Other examples, such as Massachusetts (General Statute 89-4B), New Jersey, Maine, Illinois, Pennsylvania, and others, make it illegal to fail to yield to traffic that seeks to overtake in the left lane[citation needed], or to create any other "obstruction" in the passing lane that hinders the flow of traffic. As a result, heavy trucks are often prohibited from using the passing lane.

A common problem arising from misuse of the "fast lane" is that it forces faster moving traffic that wishes to overtake on the left to change lanes, do so on the right, and then change lanes again. Further, if the vehicle misusing the passing lane is going slower than the flow of other traffic, it forces those using the middle "travel" lane (but who are moving faster) to pass on the right as well, even though they have no intention of doing so.

A driver hoping to pass a slow motorist in the "fast lane" is stuck in an awkward situation. One strategy is to signal a lane change toward the center median. Another is to flash headlights. A third, which sacrifices safety, is to drive very close to the "fast lane" driver's bumper (this is known as tailgating). In Germany it is common to signal a lane change toward the center of the road, as if there were another lane to the left of the "fast lane".

Most commonly, motorists will attempt to overtake the outer car on the inner lane either to continue at a fast pace or to pass a car that is simply going too slow in the passing lane. For high-capacity multilane freeways (three or more lanes per direction), many motorists often pass on the inner lane, largely in response to misuse of the "passing lane" by slower traffic.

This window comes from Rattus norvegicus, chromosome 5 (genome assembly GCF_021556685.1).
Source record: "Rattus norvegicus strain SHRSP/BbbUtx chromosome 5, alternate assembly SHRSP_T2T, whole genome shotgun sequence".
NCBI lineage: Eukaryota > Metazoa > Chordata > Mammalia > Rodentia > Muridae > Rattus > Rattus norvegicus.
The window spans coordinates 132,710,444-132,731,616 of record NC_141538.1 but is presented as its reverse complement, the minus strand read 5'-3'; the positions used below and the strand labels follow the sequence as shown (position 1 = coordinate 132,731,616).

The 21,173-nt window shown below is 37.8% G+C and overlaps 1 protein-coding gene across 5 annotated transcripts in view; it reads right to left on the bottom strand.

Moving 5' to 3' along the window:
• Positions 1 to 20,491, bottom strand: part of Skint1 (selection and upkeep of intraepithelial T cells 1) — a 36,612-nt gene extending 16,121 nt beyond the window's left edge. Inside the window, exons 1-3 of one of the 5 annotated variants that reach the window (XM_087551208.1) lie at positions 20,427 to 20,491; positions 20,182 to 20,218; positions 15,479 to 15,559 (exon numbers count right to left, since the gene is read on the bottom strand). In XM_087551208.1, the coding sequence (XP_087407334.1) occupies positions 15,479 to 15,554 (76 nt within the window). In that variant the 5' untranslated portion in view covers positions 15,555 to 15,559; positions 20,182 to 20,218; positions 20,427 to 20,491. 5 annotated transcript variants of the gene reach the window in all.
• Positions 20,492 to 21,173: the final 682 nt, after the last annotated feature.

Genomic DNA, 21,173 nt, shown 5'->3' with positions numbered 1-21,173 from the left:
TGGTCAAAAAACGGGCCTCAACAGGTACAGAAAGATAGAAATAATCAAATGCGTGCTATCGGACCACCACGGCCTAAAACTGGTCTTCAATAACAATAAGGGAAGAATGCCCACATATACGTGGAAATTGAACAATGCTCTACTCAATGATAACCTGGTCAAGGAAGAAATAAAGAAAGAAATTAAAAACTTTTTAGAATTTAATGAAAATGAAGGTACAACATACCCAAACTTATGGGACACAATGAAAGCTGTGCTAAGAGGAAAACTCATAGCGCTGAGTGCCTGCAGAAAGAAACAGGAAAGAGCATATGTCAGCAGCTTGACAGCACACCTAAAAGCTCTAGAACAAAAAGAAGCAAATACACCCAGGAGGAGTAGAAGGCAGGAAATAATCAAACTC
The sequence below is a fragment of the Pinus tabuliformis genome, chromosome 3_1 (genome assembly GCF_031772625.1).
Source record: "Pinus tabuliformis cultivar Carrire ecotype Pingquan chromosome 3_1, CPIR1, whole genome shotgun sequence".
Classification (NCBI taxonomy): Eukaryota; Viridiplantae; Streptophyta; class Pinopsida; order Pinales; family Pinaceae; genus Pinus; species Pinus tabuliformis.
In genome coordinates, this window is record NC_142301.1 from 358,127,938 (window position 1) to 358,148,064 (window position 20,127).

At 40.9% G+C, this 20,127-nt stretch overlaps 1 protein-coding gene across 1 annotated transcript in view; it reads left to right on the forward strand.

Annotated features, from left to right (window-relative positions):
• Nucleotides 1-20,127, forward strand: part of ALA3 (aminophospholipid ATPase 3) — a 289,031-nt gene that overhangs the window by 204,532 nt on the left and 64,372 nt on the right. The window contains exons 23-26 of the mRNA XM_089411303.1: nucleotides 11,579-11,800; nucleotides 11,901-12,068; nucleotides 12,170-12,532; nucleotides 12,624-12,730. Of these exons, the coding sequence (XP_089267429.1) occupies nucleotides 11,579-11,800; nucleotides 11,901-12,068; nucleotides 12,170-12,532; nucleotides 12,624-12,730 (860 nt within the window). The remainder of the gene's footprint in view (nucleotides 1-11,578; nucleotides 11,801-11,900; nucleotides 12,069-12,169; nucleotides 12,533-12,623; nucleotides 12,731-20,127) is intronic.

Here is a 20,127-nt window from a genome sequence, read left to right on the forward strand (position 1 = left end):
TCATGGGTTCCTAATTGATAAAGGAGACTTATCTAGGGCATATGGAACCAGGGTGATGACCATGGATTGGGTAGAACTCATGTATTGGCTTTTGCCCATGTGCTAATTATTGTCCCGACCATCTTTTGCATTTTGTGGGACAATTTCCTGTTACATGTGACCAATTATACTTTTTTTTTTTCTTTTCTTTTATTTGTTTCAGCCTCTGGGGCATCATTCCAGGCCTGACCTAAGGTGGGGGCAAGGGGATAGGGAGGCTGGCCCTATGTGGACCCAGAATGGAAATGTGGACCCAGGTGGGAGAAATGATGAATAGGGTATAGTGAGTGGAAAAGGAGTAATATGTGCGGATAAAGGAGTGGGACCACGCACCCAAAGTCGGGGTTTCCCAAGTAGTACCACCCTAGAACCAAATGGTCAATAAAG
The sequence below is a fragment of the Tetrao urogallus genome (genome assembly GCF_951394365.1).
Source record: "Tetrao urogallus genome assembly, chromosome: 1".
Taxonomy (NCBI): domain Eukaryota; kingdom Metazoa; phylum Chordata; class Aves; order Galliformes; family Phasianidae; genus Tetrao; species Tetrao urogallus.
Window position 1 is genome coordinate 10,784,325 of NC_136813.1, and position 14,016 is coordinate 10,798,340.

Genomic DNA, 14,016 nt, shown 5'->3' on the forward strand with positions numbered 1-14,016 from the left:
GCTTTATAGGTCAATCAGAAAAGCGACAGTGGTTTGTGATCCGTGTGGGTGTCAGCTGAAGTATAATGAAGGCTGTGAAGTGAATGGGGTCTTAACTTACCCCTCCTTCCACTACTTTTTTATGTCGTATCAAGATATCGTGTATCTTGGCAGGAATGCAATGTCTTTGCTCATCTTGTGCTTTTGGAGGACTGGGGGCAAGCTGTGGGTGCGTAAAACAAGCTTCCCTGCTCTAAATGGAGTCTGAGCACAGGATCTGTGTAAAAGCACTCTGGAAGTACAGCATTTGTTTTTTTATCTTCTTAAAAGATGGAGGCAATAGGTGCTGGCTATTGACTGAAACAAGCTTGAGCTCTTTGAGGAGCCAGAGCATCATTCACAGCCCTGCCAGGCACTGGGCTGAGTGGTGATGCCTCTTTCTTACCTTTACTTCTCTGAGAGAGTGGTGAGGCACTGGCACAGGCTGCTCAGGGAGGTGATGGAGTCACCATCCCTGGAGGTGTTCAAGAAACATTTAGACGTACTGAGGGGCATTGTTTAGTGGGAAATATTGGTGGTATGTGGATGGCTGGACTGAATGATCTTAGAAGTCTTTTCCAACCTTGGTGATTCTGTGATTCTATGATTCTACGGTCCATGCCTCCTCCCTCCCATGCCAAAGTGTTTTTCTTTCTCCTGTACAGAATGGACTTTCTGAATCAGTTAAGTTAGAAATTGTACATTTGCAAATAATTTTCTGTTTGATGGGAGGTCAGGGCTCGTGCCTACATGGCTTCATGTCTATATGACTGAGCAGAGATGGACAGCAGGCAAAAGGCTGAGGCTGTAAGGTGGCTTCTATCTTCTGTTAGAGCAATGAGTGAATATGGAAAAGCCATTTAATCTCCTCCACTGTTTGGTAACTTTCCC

Hammer lane

The hammer lane is another term for the passing lane. Its etymology originated with truckers in North America and compares a foot pressing hard on an accelerator pedal with the slamming action of a hammer. Truckers often use the hammer lane in moderate traffic, where it is legal to do so, since they travel long distances. In many areas, tractor trailers are banned from using the hammer lane for safety reasons; these restrictions are normally found along urban, often congested highways with multiple lanes (e.g. Interstate 40 west of Raleigh, North Carolina), or on rural freeways with 6 or more lanes (3 in each direction). HOV lanes are not usually considered hammer lanes, but are also used for express travel by commuters.

Climbing lane

In hilly terrain, some standard highways (not dual carriageway) are built with three lanes, known as the "Climbing" or "Crawler Lane". Two lanes are used for traffic heading in the uphill direction, with one lane being a passing or climbing lane, and one lane is used for downhill traffic. On dual carriageways, the climbing lane may be marked with a broken double white line.

Cultural references


  1. ^ You can drive on the left lane as long as you go fastAlberta, Canada Government - Road Signs (Slower Traffic Keep Right)
  2. ^ a b AASHTO Subcommittee on Traffic Engineering: Passing Lane Study

External links